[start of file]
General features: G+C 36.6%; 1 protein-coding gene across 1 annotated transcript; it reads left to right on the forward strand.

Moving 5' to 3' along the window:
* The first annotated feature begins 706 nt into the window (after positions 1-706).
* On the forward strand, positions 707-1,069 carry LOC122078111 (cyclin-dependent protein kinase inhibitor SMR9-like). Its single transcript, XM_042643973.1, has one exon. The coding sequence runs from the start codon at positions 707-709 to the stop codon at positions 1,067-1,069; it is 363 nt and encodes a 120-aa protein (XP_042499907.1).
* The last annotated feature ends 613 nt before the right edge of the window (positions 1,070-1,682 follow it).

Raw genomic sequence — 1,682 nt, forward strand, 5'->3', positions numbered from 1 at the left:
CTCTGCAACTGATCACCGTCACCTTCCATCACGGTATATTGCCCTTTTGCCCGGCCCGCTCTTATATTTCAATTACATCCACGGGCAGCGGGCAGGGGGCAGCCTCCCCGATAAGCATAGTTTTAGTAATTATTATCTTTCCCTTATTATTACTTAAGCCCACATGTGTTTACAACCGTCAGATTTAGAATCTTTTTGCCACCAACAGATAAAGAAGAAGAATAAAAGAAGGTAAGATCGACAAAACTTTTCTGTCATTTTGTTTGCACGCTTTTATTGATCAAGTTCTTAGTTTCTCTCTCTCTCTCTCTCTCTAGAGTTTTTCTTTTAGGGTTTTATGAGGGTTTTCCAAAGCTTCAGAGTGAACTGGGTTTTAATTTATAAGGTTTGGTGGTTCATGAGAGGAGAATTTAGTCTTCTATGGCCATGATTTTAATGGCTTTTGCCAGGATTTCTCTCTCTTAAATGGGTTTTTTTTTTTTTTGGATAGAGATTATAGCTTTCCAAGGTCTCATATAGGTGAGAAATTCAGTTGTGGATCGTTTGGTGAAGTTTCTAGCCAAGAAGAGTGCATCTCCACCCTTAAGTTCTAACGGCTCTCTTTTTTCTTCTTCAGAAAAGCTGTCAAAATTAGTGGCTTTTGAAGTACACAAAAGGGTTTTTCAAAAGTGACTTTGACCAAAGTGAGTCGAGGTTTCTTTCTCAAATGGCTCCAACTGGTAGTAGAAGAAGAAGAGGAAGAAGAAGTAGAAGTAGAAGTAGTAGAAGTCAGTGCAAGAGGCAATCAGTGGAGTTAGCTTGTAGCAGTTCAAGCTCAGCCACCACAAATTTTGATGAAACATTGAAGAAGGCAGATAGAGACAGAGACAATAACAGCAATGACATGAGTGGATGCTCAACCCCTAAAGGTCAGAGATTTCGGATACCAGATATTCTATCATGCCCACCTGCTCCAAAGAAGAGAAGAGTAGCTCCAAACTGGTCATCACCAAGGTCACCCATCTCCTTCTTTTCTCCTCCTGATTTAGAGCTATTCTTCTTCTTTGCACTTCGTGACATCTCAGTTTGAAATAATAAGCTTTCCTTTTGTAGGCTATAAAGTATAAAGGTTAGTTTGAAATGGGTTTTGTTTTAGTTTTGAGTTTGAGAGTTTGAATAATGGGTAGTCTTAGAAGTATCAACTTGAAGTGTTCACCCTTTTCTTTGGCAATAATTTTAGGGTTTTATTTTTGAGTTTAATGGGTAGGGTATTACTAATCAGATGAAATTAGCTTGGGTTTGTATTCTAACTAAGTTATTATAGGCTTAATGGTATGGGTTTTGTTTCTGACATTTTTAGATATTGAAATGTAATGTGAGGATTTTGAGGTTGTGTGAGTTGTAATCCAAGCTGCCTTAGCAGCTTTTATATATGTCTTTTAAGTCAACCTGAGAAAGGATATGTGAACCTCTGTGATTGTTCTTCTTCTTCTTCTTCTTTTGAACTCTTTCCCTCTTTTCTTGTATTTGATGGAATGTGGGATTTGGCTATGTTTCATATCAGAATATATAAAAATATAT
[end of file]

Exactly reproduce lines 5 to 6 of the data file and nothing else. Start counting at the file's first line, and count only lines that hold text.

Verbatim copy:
* The last annotated feature ends 613 nt before the right edge of the window (positions 1,070-1,682 follow it).

Raw genomic sequence — 1,682 nt, forward strand, 5'->3', positions numbered from 1 at the left: